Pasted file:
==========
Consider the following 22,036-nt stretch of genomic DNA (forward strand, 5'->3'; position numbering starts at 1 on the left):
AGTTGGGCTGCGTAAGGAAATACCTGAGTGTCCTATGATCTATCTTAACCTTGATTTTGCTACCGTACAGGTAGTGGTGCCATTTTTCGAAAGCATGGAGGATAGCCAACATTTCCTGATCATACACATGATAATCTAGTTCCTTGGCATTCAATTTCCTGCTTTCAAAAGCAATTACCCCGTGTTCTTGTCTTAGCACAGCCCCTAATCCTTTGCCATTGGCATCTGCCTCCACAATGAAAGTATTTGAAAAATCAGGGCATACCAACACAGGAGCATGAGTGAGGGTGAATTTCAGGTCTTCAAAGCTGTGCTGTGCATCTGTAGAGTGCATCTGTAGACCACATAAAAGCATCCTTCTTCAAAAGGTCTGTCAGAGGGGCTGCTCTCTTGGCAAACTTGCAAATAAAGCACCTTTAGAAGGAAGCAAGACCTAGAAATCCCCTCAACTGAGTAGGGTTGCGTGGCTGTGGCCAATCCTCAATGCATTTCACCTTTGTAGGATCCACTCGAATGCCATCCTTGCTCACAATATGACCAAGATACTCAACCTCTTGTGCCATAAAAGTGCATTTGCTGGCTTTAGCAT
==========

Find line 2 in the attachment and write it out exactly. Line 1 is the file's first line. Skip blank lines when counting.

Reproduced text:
AGTTGGGCTGCGTAAGGAAATACCTGAGTGTCCTATGATCTATCTTAACCTTGATTTTGCTACCGTACAGGTAGTGGTGCCATTTTTCGAAAGCATGGAGGATAGCCAACATTTCCTGATCATACACATGATAATCTAGTTCCTTGGCATTCAATTTCCTGCTTTCAAAAGCAATTACCCCGTGTTCTTGTCTTAGCACAGCCCCTAATCCTTTGCCATTGGCATCTGCCTCCACAATGAAAGTATTTGAAAAATCAGGGCATACCAACACAGGAGCATGAGTGAGGGTGAATTTCAGGTCTTCAAAGCTGTGCTGTGCATCTGTAGAGTGCATCTGTAGACCACATAAAAGCATCCTTCTTCAAAAGGTCTGTCAGAGGGGCTGCTCTCTTGGCAAACTTGCAAATAAAGCACCTTTAGAAGGAAGCAAGACCTAGAAATCCCCTCAACTGAGTAGGGTTGCGTGGCTGTGGCCAATCCTCAATGCATTTCACCTTTGTAGGATCCACTCGAATGCCATCCTTGCTCACAATATGACCAAGATACTCAACCTCTTGTGCCATAAAAGTGCATTTGCTGGCTTTAGCAT